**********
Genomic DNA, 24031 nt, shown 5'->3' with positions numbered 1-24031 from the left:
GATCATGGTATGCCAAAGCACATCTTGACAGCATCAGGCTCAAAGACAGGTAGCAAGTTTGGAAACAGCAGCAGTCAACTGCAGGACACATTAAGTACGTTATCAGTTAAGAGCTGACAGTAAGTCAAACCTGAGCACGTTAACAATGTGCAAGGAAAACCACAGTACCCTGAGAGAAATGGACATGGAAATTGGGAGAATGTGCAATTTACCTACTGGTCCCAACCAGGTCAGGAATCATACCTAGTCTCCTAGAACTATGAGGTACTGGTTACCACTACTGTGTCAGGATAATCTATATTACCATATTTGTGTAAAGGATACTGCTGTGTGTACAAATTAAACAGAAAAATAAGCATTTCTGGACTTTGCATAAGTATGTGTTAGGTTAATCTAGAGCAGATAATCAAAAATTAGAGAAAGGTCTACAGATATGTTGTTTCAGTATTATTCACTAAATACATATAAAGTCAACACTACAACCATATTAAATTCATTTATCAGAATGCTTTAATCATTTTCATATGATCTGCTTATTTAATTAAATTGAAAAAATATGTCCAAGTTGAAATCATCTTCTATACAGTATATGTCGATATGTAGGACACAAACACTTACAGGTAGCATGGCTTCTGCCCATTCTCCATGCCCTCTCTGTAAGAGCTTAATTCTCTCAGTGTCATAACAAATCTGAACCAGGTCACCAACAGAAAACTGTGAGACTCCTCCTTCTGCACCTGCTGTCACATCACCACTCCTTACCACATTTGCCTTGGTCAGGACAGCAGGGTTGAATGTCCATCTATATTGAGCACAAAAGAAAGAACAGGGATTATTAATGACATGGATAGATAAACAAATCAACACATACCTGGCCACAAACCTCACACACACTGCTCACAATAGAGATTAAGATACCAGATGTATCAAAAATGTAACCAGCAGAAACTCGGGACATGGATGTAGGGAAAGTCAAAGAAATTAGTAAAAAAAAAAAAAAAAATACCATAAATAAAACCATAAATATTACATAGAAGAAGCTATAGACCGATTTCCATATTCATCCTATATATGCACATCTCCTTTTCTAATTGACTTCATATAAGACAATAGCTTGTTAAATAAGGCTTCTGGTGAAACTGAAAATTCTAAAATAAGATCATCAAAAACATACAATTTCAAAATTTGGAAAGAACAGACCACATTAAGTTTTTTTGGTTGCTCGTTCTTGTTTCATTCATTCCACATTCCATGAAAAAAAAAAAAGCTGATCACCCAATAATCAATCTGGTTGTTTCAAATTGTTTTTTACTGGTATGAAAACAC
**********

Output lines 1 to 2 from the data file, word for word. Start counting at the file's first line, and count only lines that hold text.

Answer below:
Genomic DNA, 24031 nt, shown 5'->3' with positions numbered 1-24031 from the left:
GATCATGGTATGCCAAAGCACATCTTGACAGCATCAGGCTCAAAGACAGGTAGCAAGTTTGGAAACAGCAGCAGTCAACTGCAGGACACATTAAGTACGTTATCAGTTAAGAGCTGACAGTAAGTCAAACCTGAGCACGTTAACAATGTGCAAGGAAAACCACAGTACCCTGAGAGAAATGGACATGGAAATTGGGAGAATGTGCAATTTACCTACTGGTCCCAACCAGGTCAGGAATCATACCTAGTCTCCTAGAACTATGAGGTACTGGTTACCACTACTGTGTCAGGATAATCTATATTACCATATTTGTGTAAAGGATACTGCTGTGTGTACAAATTAAACAGAAAAATAAGCATTTCTGGACTTTGCATAAGTATGTGTTAGGTTAATCTAGAGCAGATAATCAAAAATTAGAGAAAGGTCTACAGATATGTTGTTTCAGTATTATTCACTAAATACATATAAAGTCAACACTACAACCATATTAAATTCATTTATCAGAATGCTTTAATCATTTTCATATGATCTGCTTATTTAATTAAATTGAAAAAATATGTCCAAGTTGAAATCATCTTCTATACAGTATATGTCGATATGTAGGACACAAACACTTACAGGTAGCATGGCTTCTGCCCATTCTCCATGCCCTCTCTGTAAGAGCTTAATTCTCTCAGTGTCATAACAAATCTGAACCAGGTCACCAACAGAAAACTGTGAGACTCCTCCTTCTGCACCTGCTGTCACATCACCACTCCTTACCACATTTGCCTTGGTCAGGACAGCAGGGTTGAATGTCCATCTATATTGAGCACAAAAGAAAGAACAGGGATTATTAATGACATGGATAGATAAACAAATCAACACATACCTGGCCACAAACCTCACACACACTGCTCACAATAGAGATTAAGATACCAGATGTATCAAAAATGTAACCAGCAGAAACTCGGGACATGGATGTAGGGAAAGTCAAAGAAATTAGTAAAAAAAAAAAAAAAAATACCATAAATAAAACCATAAATATTACATAGAAGAAGCTATAGACCGATTTCCATATTCATCCTATATATGCACATCTCCTTTTCTAATTGACTTCATATAAGACAATAGCTTGTTAAATAAGGCTTCTGGTGAAACTGAAAATTCTAAAATAAGATCATCAAAAACATACAATTTCAAAATTTGGAAAGAACAGACCACATTAAGTTTTTTTGGTTGCTCGTTCTTGTTTCATTCATTCCACATTCCATGAAAAAAAAAAAAGCTGATCACCCAATAATCAATCTGGTTGTTTCAAATTGTTTTTTACTGGTATGAAAACAC